Repeatedly on Time magazine’s list of the 100 most influential people in the world, Oprah Winfrey is a television host, media mogul – in television, radio, film, and print – and philanthropist. Forbes magazine included her in its 2003 list of America’s billionaires, the first African American woman to become one.
The “Oprah Winfrey Show” is in its 22nd season, and is syndicated to 214 United States stations, and 139 countries. Launched in April 2000, O, The Oprah Magazine, has a current circulation of 2.3 million monthly readers, and is considered one of the most successful magazine launches in publishing history. In 2004, a companion publication, O at Home, made its debut.
Ms. Winfrey has garnered numerous honors and awards in recognition of her many contributions and achievements. After receiving more than 40 Emmy awards, she removed herself from further consideration. In 1998 she received a Lifetime Achievement Award from the National Academy of Television Arts and Sciences. She has been honored by the National Book Foundation. In 2005 Winfrey was inducted into the Hall of Fame of the National Association for the Advancement of Colored People (NAACP), and two years later she was awarded the 2007 Humanitarian Award from the Elie Wiesel Foundation for Humanity.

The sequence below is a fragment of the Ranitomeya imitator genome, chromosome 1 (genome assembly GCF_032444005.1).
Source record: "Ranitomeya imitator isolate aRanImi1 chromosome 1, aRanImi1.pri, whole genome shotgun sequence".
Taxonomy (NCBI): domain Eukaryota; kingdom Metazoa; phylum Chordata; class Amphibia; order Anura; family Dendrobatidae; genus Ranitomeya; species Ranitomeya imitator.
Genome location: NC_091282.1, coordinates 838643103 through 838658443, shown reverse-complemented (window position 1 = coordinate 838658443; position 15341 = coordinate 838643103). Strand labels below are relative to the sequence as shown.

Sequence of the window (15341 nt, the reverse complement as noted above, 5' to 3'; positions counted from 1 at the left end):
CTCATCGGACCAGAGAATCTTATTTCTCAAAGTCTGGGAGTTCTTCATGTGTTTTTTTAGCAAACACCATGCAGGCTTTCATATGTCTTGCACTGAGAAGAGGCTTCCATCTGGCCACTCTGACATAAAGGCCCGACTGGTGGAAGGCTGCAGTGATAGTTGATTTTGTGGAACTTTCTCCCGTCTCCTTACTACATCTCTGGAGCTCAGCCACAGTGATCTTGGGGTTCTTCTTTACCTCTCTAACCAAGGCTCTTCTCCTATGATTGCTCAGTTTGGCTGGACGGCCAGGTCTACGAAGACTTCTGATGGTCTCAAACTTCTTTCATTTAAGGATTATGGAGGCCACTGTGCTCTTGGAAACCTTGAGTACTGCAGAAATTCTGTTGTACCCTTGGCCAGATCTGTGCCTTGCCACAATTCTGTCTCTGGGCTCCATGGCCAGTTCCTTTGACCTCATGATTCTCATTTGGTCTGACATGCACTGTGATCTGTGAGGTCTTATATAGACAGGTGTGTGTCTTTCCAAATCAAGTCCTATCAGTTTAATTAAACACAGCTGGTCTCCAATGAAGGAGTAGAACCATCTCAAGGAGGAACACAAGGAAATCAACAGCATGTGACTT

Born Oprah Gail Winfrey on January 30, 1954 in Kosciusko, Mississippi, she was first raised by her impoverished grandmother on a farm. At age six she went to live with her mother Vernita in Milwaukee, Wisconsin. There she was sexually abused by male relatives and friends of her mother. In 1993 Winfrey testified before a Senate Judiciary Committee in favor of a National Child Protection Act which President Bill Clinton signed into law as the “Oprah Bill” in of that year. At age 13 Winfrey went to live with her father Vernon in Nashville, Tennessee. Under his strict supervision, she was required to read a book a week, contributing to her lifelong love of books and reading.
In 1971 Winfrey entered Tennessee State University, and began working